OK, I treated this thing like it was a toy I got for Christmas, played with for a while, then threw to the back of the closet. Lame. But really, let me tell you what’s been going on. I started and deleted approximately 6 posts about Ferguson. I don’t remember a time before when my heart was so weary for humanity. I think it may have been the first time that I’ve looked at a news story and just thought, “there is no other answer than that people need Jesus.” And not in a snarky, Southern church-lady sort of way. But in a way that opens the eyes and the heart to what grace looks like. To what unconditional love looks like. To what absolute compassion and service with no strings attached looks like. Imagine a place where everyone intimately knows our Savior. Things become less about what has happened to me and how victimized I have been to how can I make myself less so that He can become more? How can I serve others so that they can see His face? How can I be His hands and feet and do what He commanded when He said to make disciples of all nations? People. Need. Jesus.

Then things got all weird and crazy busy the way life tends to do and all I wanted to do when I got home was get on my couch and eat things that were bad for me while I watched Sherlock from the beginning.

And that brings us up to now.

I’ve been dwelling a lot on what happens to the body of Christ when one of its members forever feels victimized. Jesus had a lot to say about being persecuted or treated poorly by other people (Matt. 5:12 & John 15:18 are just a couple of examples), and never once does He say that there will be some who will be exempt from persecution. So in the Church, in Christ’s body of ambassadors on this planet, it is immensely worse when we play the victim.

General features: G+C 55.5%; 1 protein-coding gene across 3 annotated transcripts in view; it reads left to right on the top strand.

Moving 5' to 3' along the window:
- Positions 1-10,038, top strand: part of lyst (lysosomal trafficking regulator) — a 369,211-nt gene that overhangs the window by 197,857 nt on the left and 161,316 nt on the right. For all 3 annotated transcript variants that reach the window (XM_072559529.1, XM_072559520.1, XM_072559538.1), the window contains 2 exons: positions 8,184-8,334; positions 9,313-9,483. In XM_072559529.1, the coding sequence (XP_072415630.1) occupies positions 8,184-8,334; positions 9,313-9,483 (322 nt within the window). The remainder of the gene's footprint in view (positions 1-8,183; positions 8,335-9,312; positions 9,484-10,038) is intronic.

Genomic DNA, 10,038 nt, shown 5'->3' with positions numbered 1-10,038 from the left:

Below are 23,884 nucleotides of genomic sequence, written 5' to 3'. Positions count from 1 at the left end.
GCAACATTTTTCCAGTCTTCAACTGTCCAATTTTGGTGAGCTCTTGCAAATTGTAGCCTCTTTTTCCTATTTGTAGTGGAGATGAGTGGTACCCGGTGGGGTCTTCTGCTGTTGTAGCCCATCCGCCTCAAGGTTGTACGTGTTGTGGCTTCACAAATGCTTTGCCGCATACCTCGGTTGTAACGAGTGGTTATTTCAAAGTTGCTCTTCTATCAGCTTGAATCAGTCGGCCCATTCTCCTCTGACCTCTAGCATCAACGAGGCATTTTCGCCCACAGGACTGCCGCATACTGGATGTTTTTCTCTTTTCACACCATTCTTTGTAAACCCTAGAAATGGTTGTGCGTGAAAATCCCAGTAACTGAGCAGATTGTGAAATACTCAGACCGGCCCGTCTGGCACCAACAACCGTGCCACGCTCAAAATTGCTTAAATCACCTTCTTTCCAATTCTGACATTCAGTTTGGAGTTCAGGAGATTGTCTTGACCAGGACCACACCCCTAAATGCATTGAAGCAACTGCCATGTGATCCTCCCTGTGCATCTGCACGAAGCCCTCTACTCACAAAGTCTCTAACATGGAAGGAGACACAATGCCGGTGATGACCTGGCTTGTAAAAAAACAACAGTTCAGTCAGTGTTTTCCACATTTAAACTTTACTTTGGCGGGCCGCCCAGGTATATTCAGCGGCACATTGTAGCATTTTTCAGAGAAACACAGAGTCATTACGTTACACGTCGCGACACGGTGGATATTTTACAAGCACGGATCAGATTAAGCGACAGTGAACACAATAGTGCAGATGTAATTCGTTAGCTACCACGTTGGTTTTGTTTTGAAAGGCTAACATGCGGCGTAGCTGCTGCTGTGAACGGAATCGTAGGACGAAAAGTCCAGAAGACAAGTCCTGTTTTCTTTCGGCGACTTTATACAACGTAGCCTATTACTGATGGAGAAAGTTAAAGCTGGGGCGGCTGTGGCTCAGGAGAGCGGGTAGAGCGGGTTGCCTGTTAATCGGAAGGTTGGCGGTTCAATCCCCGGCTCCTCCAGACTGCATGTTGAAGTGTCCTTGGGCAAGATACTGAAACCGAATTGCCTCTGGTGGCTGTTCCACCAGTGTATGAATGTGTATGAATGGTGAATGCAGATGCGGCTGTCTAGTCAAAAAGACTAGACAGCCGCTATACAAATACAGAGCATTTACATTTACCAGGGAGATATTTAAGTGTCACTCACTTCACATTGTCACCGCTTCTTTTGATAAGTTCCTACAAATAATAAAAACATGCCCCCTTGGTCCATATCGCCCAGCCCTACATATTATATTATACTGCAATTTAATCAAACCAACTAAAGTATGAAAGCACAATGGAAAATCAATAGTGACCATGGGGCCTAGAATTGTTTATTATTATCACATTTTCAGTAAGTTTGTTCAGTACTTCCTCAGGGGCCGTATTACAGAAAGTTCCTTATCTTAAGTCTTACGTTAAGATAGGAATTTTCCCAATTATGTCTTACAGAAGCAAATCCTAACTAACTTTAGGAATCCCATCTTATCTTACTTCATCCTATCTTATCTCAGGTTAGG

Instead, we should consider the character of Jesus. What did He do when church leaders accused Him and spoke terrible things about Him? What did He do when His friend betrayed Him into the hands of men? What did He do when a rabid crowd called for a murderer and rapist to be set free instead of Him? What did He do when He was beaten bloody and raw? When His body was broken? When He was fastened to a wooden cross to hang until He died? When He was mocked while hanging in torment? When He was stabbed? He looked at all of these transgressors…and He loved them with a love that is unfathomable. His heart broke for them as He watched the path that they were choosing to take. He died for them.

I have never been arrested or beaten or unjustly executed. But I have been wronged many times over the course of my life. As I’m sitting here, I’m trying to think of all the times that I looked at my transgressors with love or compassion. I can’t recall any. And I am ashamed.

I hope you’ll take up a challenge with me. Over the course of the next week, I am praying for compassion and a softening of my heart to forgive one person. I will admit to you as brothers and sisters that there is one person who springs to my mind whom I have not forgiven for what he did 3 years ago. My goal for the next week is to pray that our Father will empty me of myself and fill me instead with His spirit. I know that it is humanly impossible to forgive on our own. Our hearts of Adam are not capable of complete forgiveness and unconditional love, but a heart filled with the spirit of the Almighty is readily capable of complete forgiveness. Ask our God to isolate that one person whom you need to forgive. Ask Him to give you His heart. Ask Him to release you from the prison of anger. Ask Him to make you more like Jesus. I will pray for you, and I hope you’ll pray for me.


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